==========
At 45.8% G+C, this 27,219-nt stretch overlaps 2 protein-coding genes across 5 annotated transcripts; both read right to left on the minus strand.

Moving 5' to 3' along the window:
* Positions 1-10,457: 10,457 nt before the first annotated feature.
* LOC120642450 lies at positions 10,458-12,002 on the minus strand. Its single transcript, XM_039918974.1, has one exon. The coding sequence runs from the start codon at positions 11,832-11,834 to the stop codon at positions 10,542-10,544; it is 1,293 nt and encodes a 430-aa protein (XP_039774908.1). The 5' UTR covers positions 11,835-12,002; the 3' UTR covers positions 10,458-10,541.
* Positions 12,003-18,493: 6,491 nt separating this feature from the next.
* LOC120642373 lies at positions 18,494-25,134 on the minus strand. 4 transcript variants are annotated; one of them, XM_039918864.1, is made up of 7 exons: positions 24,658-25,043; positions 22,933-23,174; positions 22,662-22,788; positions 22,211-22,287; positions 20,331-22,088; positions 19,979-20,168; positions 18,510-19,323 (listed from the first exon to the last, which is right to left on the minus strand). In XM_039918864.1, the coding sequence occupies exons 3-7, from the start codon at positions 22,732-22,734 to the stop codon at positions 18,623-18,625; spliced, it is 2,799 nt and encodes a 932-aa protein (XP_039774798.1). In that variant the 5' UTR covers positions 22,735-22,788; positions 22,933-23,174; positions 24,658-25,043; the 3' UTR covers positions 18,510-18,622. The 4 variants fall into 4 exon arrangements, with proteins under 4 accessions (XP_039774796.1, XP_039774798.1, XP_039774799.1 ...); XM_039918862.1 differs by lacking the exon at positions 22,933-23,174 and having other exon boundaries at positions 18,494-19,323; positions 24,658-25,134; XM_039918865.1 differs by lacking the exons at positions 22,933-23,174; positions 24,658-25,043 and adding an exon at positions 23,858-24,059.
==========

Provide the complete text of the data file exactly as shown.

At 45.8% G+C, this 27,219-nt stretch overlaps 2 protein-coding genes across 5 annotated transcripts; both read right to left on the minus strand.

Moving 5' to 3' along the window:
* Positions 1-10,457: 10,457 nt before the first annotated feature.
* LOC120642450 lies at positions 10,458-12,002 on the minus strand. Its single transcript, XM_039918974.1, has one exon. The coding sequence runs from the start codon at positions 11,832-11,834 to the stop codon at positions 10,542-10,544; it is 1,293 nt and encodes a 430-aa protein (XP_039774908.1). The 5' UTR covers positions 11,835-12,002; the 3' UTR covers positions 10,458-10,541.
* Positions 12,003-18,493: 6,491 nt separating this feature from the next.
* LOC120642373 lies at positions 18,494-25,134 on the minus strand. 4 transcript variants are annotated; one of them, XM_039918864.1, is made up of 7 exons: positions 24,658-25,043; positions 22,933-23,174; positions 22,662-22,788; positions 22,211-22,287; positions 20,331-22,088; positions 19,979-20,168; positions 18,510-19,323 (listed from the first exon to the last, which is right to left on the minus strand). In XM_039918864.1, the coding sequence occupies exons 3-7, from the start codon at positions 22,732-22,734 to the stop codon at positions 18,623-18,625; spliced, it is 2,799 nt and encodes a 932-aa protein (XP_039774798.1). In that variant the 5' UTR covers positions 22,735-22,788; positions 22,933-23,174; positions 24,658-25,043; the 3' UTR covers positions 18,510-18,622. The 4 variants fall into 4 exon arrangements, with proteins under 4 accessions (XP_039774796.1, XP_039774798.1, XP_039774799.1 ...); XM_039918862.1 differs by lacking the exon at positions 22,933-23,174 and having other exon boundaries at positions 18,494-19,323; positions 24,658-25,134; XM_039918865.1 differs by lacking the exons at positions 22,933-23,174; positions 24,658-25,043 and adding an exon at positions 23,858-24,059.